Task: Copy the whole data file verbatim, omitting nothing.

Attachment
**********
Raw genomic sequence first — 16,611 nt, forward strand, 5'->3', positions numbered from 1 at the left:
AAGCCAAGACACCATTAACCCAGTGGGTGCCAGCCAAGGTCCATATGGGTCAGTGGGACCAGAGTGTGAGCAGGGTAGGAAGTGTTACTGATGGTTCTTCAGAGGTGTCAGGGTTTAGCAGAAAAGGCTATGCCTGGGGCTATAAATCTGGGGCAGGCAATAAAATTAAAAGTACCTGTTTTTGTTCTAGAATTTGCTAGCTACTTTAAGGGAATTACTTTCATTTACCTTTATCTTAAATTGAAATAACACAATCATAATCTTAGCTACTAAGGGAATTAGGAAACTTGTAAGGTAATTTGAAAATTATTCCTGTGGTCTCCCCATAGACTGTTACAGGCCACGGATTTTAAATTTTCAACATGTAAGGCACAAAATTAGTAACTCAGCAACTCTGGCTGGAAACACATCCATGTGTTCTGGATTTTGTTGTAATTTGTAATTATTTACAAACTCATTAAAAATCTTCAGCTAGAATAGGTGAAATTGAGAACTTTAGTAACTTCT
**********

Raw genomic sequence first — 16,611 nt, forward strand, 5'->3', positions numbered from 1 at the left:
AAGCCAAGACACCATTAACCCAGTGGGTGCCAGCCAAGGTCCATATGGGTCAGTGGGACCAGAGTGTGAGCAGGGTAGGAAGTGTTACTGATGGTTCTTCAGAGGTGTCAGGGTTTAGCAGAAAAGGCTATGCCTGGGGCTATAAATCTGGGGCAGGCAATAAAATTAAAAGTACCTGTTTTTGTTCTAGAATTTGCTAGCTACTTTAAGGGAATTACTTTCATTTACCTTTATCTTAAATTGAAATAACACAATCATAATCTTAGCTACTAAGGGAATTAGGAAACTTGTAAGGTAATTTGAAAATTATTCCTGTGGTCTCCCCATAGACTGTTACAGGCCACGGATTTTAAATTTTCAACATGTAAGGCACAAAATTAGTAACTCAGCAACTCTGGCTGGAAACACATCCATGTGTTCTGGATTTTGTTGTAATTTGTAATTATTTACAAACTCATTAAAAATCTTCAGCTAGAATAGGTGAAATTGAGAACTTTAGTAACTTCT